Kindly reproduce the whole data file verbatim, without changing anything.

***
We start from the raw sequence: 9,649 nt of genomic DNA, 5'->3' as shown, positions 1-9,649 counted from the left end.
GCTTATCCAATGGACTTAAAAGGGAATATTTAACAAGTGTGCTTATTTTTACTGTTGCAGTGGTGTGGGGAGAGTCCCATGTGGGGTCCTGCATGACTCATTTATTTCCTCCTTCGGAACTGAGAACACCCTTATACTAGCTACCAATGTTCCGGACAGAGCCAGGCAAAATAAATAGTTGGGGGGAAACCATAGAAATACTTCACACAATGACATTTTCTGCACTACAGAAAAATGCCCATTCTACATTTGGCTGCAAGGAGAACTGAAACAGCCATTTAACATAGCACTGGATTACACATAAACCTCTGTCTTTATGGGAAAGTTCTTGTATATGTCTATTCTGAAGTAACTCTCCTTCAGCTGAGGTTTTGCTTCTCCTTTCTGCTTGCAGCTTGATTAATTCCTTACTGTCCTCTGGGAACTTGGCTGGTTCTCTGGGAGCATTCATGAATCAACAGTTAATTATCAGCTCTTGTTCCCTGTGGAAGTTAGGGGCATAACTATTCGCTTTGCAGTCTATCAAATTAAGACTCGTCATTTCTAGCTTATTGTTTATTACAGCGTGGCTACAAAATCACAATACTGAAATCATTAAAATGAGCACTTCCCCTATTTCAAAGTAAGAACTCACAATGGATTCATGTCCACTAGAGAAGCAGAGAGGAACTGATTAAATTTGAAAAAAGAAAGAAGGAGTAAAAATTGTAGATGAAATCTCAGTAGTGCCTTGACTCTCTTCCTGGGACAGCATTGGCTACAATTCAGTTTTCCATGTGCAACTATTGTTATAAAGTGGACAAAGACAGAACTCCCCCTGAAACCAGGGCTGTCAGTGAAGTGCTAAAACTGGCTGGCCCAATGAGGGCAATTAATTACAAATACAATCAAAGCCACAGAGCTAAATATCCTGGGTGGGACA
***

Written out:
We start from the raw sequence: 9,649 nt of genomic DNA, 5'->3' as shown, positions 1-9,649 counted from the left end.
GCTTATCCAATGGACTTAAAAGGGAATATTTAACAAGTGTGCTTATTTTTACTGTTGCAGTGGTGTGGGGAGAGTCCCATGTGGGGTCCTGCATGACTCATTTATTTCCTCCTTCGGAACTGAGAACACCCTTATACTAGCTACCAATGTTCCGGACAGAGCCAGGCAAAATAAATAGTTGGGGGGAAACCATAGAAATACTTCACACAATGACATTTTCTGCACTACAGAAAAATGCCCATTCTACATTTGGCTGCAAGGAGAACTGAAACAGCCATTTAACATAGCACTGGATTACACATAAACCTCTGTCTTTATGGGAAAGTTCTTGTATATGTCTATTCTGAAGTAACTCTCCTTCAGCTGAGGTTTTGCTTCTCCTTTCTGCTTGCAGCTTGATTAATTCCTTACTGTCCTCTGGGAACTTGGCTGGTTCTCTGGGAGCATTCATGAATCAACAGTTAATTATCAGCTCTTGTTCCCTGTGGAAGTTAGGGGCATAACTATTCGCTTTGCAGTCTATCAAATTAAGACTCGTCATTTCTAGCTTATTGTTTATTACAGCGTGGCTACAAAATCACAATACTGAAATCATTAAAATGAGCACTTCCCCTATTTCAAAGTAAGAACTCACAATGGATTCATGTCCACTAGAGAAGCAGAGAGGAACTGATTAAATTTGAAAAAAGAAAGAAGGAGTAAAAATTGTAGATGAAATCTCAGTAGTGCCTTGACTCTCTTCCTGGGACAGCATTGGCTACAATTCAGTTTTCCATGTGCAACTATTGTTATAAAGTGGACAAAGACAGAACTCCCCCTGAAACCAGGGCTGTCAGTGAAGTGCTAAAACTGGCTGGCCCAATGAGGGCAATTAATTACAAATACAATCAAAGCCACAGAGCTAAATATCCTGGGTGGGACA